Academic journal article Demographic Research

The Transition to Early Fatherhood: National Estimates Based on Multiple Surveys

Academic journal article Demographic Research

The Transition to Early Fatherhood: National Estimates Based on Multiple Surveys

Article excerpt

Abstract

This study provides systematic information about the prevalence of early male fertility and the relationship between family background characteristics and early parenthood across three widely used data sources: the 1979 and 1997 National Longitudinal Surveys of Youth and the 2002 National Survey of Family Growth. We provide descriptive statistics on early fertility by age, sex, race, cohort, and data set. Because each data set includes birth cohorts with varying early fertility rates, prevalence estimates for early male fertility are relatively similar across data sets. Associations between background characteristics and early fertility in regression models are less consistent across data sets. We discuss the implications of these findings for scholars doing research on early male fertility.

1. Introduction

Early childbearing has long been of concern to scholars, policy makers, and the general public because of its potential negative consequences for teen parents and their children. Children born to teenage mothers are more likely than those with mothers who were older at the time of birth to grow up in poverty, drop out of high school, and become teen parents themselves (Haveman, Wolfe, and Pence 2001). Teen parents are also less likely to be married than older parents (Ventura and Bachrach 2000). In comparison to youth living with two parents, those living apart from their biological fathers are more likely to live in poverty, receive welfare, drop out of high school, be "idle," have children as teenagers, marry early, and dissolve their marriages (Hernandez 1993; McLanahan 1985; McLanahan and Bumpass 1988; McLanahan and Sandefur 1994). More recent research has cast doubt on the causality of these associations (Hotz, McElroy, and Sanders 2005), but concerns about teen fertility, particularly in the policymaking community, still abound.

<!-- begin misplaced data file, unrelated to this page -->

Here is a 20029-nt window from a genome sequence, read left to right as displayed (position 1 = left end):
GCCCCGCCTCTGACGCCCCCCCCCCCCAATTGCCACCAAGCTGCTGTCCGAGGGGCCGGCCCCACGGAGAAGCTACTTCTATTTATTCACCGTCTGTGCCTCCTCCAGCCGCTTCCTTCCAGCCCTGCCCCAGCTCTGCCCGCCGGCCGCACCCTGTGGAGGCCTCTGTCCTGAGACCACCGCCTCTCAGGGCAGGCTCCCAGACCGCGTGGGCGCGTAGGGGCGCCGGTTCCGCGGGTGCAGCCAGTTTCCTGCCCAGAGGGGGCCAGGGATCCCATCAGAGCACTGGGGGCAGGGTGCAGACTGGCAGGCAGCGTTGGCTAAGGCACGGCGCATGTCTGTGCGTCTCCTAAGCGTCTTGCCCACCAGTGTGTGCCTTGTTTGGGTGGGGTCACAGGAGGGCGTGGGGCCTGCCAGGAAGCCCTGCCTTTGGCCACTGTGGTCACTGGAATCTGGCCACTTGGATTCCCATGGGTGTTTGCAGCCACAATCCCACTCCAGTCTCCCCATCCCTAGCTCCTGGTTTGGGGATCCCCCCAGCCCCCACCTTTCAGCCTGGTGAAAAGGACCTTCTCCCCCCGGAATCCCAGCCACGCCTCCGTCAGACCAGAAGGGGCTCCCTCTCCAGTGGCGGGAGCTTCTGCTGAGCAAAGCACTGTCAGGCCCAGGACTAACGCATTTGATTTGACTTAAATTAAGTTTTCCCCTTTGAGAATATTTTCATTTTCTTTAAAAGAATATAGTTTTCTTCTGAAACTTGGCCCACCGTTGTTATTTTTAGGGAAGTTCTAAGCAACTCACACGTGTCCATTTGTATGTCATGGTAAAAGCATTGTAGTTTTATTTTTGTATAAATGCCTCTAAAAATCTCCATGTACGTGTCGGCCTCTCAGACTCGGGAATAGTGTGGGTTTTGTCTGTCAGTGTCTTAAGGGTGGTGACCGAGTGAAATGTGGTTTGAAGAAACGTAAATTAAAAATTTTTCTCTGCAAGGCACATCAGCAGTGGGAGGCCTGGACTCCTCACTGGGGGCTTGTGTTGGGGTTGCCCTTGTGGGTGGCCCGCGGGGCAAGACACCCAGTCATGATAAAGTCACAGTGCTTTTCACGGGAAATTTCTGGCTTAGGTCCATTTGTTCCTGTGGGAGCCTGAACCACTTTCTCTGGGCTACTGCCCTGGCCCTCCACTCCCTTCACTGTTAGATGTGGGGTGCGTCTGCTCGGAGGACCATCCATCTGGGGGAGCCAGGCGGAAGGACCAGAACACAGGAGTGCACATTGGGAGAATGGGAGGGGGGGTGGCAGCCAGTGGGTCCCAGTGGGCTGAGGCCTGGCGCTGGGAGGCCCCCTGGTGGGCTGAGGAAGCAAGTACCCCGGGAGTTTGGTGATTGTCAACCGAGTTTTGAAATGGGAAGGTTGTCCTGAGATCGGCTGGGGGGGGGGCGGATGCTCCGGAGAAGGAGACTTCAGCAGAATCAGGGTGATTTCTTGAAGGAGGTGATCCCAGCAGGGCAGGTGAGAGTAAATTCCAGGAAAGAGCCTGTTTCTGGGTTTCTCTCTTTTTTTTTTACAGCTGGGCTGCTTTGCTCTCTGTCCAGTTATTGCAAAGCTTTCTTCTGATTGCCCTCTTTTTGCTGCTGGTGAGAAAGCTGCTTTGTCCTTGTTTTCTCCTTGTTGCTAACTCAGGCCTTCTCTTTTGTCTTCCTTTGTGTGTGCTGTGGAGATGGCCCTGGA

Compared to the body of literature on early female fertility, research focusing specifically on the transition to fatherhood is limited (Goldscheider and Kaufman 1996). However, scholars and policymakers are increasingly recognizing the importance of men's contributions to fertility and marriage outcomes, as evidenced by a number of policies that have been directed at men. For example, beginning in the mid 1980s, Congress passed a series of acts aimed at increasing the payment of child support and the establishment of legal paternity for children born outside of marriage (Committee on Ways & Means 2004). More recently, efforts to promote healthy marriages have focused on both men and women (Administration for Children and Families 2006).

Due in part to this policy interest, research on men's family formation behaviors has increased rapidly. While some consistent patterns, such as the positive association between disadvantaged family backgrounds and early fertility, have emerged in the literature (Rindfuss, Morgan, and Swicegood 1988), there have been some inconsistencies in this early research as well. Additionally, while data on female fertility appears to be quite consistent across surveys (Swicegood, Morgan, and Rindfuss 1984), questions have been raised in the past about the quality of men's fertility data (Cherlin, Griffith, and McCarthy 1983; Rendall et al. 1999).

This paper seeks to provide systematic baseline information on early male fertility by running parallel analyses in three large nationally representative data sets: the 1979 and 1997 National Longitudinal Surveys of Youth and the 2002 National Survey of Family Growth. While the NLSY79 has been used extensively in the study of early fertility, the NLSY97 and the 2002 NSFG are relatively new data sources that are likely to be heavily used in the future. These data sets also differ in their sample composition, design, and data collection strategies. The comparisons presented in this paper provide researchers with a clear understanding of differences and similarities in descriptive and multivariate results across the three data sources. …

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